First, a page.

The trial of Moamer Kadhafi's last prime minister Al-Baghdadi al-Mahmudi, accused of aiding the state to kill civilians and financial crimes, opened in a Libyan court on Monday.
A judge read out the charges against Mahmudi which included "abusing public funds" and "committing acts aiming to unjustly kill people" during the 2011 uprising that toppled Kadhafi.
The highest-ranking former regime official to go before Libyan judges, sat in a caged section of the courtroom and spoke only once during the one-hour hearing, saying "yes" when asked to confirm his presence.
Along with Seif al-Islam, the toppled dictator's most high-profile son, Mahmudi is one of the few remaining keepers of the many state secrets under Kadhafi, who was killed on October 20 last year.
A physician by training, Mahmudi was loyal to Kadhafi until the end, serving as premier from 2006 up to the final days of his regime, while also overseeing vast fortunes in the oil-rich nation.
Dressed in a traditional white robe, he sat alongside co-defendants, Al-Mabruk Zahmul and Amer Saleh Tirfas who managed a trade and investment company run by Seif al-Islam.
Signup to our newsletter and follow us on Facebook and Twitter!
Mahmudi made a brief court appearance on November 12 but the start of the trial was adjourned at the request of the prosecution and defence lawyers due to the absence of his co-defendants.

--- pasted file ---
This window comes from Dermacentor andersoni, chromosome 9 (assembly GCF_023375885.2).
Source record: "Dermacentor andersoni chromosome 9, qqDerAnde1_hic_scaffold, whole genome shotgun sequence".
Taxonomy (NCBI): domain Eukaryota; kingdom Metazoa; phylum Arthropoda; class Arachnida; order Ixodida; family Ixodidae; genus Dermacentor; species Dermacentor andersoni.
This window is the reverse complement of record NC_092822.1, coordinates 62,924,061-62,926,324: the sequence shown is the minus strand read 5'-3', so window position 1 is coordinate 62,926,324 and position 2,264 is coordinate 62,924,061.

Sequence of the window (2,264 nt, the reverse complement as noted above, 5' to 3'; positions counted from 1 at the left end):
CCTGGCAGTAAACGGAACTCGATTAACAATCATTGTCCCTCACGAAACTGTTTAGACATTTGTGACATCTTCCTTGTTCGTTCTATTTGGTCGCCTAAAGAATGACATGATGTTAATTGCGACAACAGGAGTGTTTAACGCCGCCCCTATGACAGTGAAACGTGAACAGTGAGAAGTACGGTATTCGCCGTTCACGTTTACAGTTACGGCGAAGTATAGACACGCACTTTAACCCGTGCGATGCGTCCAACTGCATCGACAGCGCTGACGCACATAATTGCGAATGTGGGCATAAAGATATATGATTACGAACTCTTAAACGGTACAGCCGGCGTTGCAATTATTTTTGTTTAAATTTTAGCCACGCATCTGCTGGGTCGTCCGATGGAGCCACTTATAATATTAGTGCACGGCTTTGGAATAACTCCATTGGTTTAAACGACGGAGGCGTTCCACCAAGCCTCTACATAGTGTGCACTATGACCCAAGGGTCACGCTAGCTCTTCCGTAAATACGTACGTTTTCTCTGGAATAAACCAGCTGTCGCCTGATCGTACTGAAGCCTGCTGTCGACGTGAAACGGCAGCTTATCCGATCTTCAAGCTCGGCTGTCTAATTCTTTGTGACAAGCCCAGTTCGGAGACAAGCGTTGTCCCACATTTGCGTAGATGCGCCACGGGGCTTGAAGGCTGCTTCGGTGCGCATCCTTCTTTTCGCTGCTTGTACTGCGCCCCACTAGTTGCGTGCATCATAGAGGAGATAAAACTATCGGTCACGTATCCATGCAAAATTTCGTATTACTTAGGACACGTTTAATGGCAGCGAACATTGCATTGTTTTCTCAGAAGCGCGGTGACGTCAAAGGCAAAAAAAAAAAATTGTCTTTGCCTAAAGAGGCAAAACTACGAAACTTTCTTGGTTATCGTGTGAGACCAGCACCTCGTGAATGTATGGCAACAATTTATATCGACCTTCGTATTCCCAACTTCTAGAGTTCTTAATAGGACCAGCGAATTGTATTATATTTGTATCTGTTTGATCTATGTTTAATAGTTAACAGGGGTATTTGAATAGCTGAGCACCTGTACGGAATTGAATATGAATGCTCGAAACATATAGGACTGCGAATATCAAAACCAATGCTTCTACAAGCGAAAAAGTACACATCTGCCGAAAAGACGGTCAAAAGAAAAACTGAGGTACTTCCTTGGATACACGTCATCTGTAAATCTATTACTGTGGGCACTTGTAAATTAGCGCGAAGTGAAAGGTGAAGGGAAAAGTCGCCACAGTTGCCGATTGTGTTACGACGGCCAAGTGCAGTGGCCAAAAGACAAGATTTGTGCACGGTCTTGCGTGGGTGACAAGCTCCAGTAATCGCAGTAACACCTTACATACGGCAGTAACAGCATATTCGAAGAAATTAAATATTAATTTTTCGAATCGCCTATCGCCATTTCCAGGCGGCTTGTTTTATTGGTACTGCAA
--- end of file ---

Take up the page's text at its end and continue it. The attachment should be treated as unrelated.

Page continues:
Mahmudi, Zahmul and Tirfas allegedly funnelled 19 million euros ($25 million) to private accounts in Tunisia, with the money used for logistical support to former regime forces as they sought to crush last year's revolt.
At the request of the defence team, the court decided on Monday to create a panel of expert accountants to review irregular financial transactions and locate missing state funds.
The defence team also put forward a list of witnesses, which included former regime figures some of whom are jailed and others who are wanted by the new authorities.
A new hearing was set for January 14, 2013.
Mahmudi fled to neighbouring Tunisia in September last year shortly after rebels seized Tripoli and effectively put an end to more than four decades of iron-fisted Kadhafi rule.
He was extradited to Libya to face justice on June 24, despite warnings from rights groups that he could face the death penalty, and has protested his innocence to journalists visiting his prison.
"I am not guilty, not guilty, not guilty," he said at the time.